The Galaxy Note7 is in full-on product free-fall right now. Retailers are pulling it off shelves, Samsung has stopped production, and the once-deemed-"safe" versions of the phone are very obviously not. Things, frankly, could not have gone worse for Samsung. The Note7's launch has been brought to a screeching halt, and while many consumers may have been OK with Samsung's first battery fire flub given the relatively quick turnaround and response, this second round simply has no hope of retaining that goodwill.

This means Samsung will have to be walking-on-glass-covered-in-vinegar-and-angry-snakes levels of careful in how it manages what happens next. It also means it may not be clear what will happen next for Note7 owners for the next few days, or even possibly weeks in some cases. This will invariably be frustrating as customers will fruitlessly reach out to Samsung for support and receive unsatisfactory or incorrect answers. And even as Samsung's process and communications become clearer, some Note7 owners will unavoidably fall into what I'll call "restitution gaps." And this is where things will get ugly - and stay ugly for likely months to come - for Samsung.

If you bought your Note7 from a carrier, you have little to fear here in the US. They'll take it back, either for a refund or an exchange for a different device. It's possible a third round of Note7s will eventually be available for you to swap to, but I doubt Samsung knows what it wants to do in this regard yet. Even if another actually safe Note7 becomes an option, I'd still say you're better off skipping it - the phone's resale value will suffer, and you'll likely be the subject of an in-air use ban by the FAA for months to come. Those who bought full-price from an authorized Samsung retailer in their region will also probably have some kind of official recourse, even if it isn't as simple as what carriers may offer. In these cases, though, I feel confident that Samsung will likely provide total or near-total restitution to most affected customers.

But it's those people who bought from online stores that are not authorized Samsung retailers, like eBay, Swappa, or the hundreds of fly-by-night gray market electronics vendors out there, who will run into trouble. Do you think a guy operating a gray market phone business out of his garage is going to give you a refund on a phone that doesn't even have a warranty for your country? Probably not. Same goes with second-hand purchases. So, what do you do? Well, Samsung could theoretically offer a "safe" replacement device to anyone in these cases, but even that seems relatively unlikely in my opinion. The challenges become logistical - if your phone has an IMEI for a European model but you're trying to use the US recall mechanism, you may not even get far enough to get to a real person who can help you get a replacement. You could end up in a gap in the system. As for hopes of direct refunds of phones purchased this way? I doubt Samsung is going to be cutting checks. So if you don't like the solution offered to you - a new phone, assuming you can even manage that - what's your recourse?

And what about all those people who bought accessories for the phone? Used chargers, cases, and microSD cards don't exactly command a premium on the secondhand market. It seems deeply unlikely there'd ever be any official attempt to make owners whole here, not by Samsung (carriers may be another story - if you bought the stuff from them).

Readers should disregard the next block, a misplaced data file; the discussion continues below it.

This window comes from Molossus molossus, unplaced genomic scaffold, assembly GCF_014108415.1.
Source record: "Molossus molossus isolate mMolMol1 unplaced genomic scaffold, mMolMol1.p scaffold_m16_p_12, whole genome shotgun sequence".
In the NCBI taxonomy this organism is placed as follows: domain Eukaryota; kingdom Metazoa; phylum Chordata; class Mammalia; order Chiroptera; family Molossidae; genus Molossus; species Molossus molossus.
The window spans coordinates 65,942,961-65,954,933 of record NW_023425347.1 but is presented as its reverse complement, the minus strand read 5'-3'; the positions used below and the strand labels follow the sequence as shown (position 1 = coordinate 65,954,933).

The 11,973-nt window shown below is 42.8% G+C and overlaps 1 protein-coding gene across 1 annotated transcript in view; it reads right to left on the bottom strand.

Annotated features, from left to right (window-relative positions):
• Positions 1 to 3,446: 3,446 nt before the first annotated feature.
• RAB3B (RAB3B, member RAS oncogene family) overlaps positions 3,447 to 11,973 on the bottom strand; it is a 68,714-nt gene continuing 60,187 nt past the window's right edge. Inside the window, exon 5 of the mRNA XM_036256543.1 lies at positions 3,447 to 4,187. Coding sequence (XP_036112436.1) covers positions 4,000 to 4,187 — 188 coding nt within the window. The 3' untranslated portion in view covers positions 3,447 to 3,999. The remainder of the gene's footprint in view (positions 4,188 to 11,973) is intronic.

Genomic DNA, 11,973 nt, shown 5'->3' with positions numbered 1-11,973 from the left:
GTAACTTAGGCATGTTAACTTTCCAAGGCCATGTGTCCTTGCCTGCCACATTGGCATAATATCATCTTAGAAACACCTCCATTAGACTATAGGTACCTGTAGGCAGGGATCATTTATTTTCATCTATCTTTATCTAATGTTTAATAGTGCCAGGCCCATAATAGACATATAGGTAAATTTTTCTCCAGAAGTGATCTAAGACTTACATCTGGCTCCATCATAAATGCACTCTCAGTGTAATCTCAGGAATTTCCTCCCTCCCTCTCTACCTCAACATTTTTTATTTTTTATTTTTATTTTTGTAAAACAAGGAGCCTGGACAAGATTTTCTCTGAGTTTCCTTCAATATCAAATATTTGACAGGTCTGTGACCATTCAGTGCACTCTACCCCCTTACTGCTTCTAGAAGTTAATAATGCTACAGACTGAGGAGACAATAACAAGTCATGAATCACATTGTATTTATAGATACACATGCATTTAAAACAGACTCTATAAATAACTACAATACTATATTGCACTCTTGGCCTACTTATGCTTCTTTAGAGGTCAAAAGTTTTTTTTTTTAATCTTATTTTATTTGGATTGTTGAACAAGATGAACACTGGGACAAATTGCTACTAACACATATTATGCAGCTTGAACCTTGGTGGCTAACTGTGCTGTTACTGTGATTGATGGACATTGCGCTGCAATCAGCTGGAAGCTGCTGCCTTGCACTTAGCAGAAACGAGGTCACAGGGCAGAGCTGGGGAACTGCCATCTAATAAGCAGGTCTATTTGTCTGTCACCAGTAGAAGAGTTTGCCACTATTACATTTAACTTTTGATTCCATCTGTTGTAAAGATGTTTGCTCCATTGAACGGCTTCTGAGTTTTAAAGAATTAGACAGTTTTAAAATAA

How many thousands of people will fall into such restitution gaps in the US alone? It's going to be significant: the Note7 is an enthusiast product, and many people have been operating under the assumption that the global-spec Exynos version is the "superior" device. Even if it comes out that Exynos versions are less or unaffected by the fire situation, their resale values will still suffer, and Samsung may end up offering an inferior level of software support if the Note7 launch is cancelled entirely in many regions. As I mentioned, you'll also have those who bought US-spec devices online, but whose sellers will no longer accept them for a refund. And of those, a great many will likely be much less enthused by the possibility of a replacement than the first recall. When something like this happens, it's very reasonable to decide you'd just like to get your money and get out. And that may not be possible.

This is where the lawyers come in. You can be certain that class action specialty firms are actively gathering data on this entire situation. There isn't a shadow of doubt in my mind that, when all the dust settles, Samsung will leave some classes of customer without any solution they find satisfactory. Product defect litigation can be extremely lucrative, and Samsung is as deep a pocket as you could ever hope to target. Public sentiment is on the side of those aggrieved here, too, given that Samsung can be said to have utterly failed customers in its first recall effort. There is clearly gross incompetence at play here.

So while the Note7 may get cancelled or replaced again, Samsung's failure will almost certainly not fade quietly into the night. No matter how competently the recall is handled, customers in gaps will emerge, and they'll be upset. More phones will catch on fire - it's an inevitability. Samsung's brand will suffer extensive damage here in the US in particular as a result, too. Anecdotes I've read from a half-dozen plus retail employees already confirm a significant group of consumers are actively avoiding Samsung smartphones of all kinds because of the Note7 fires.

To recuperate that trust, Samsung will need to go above and beyond what is required by the CPSC or their carrier partners. And I'm not sure they will.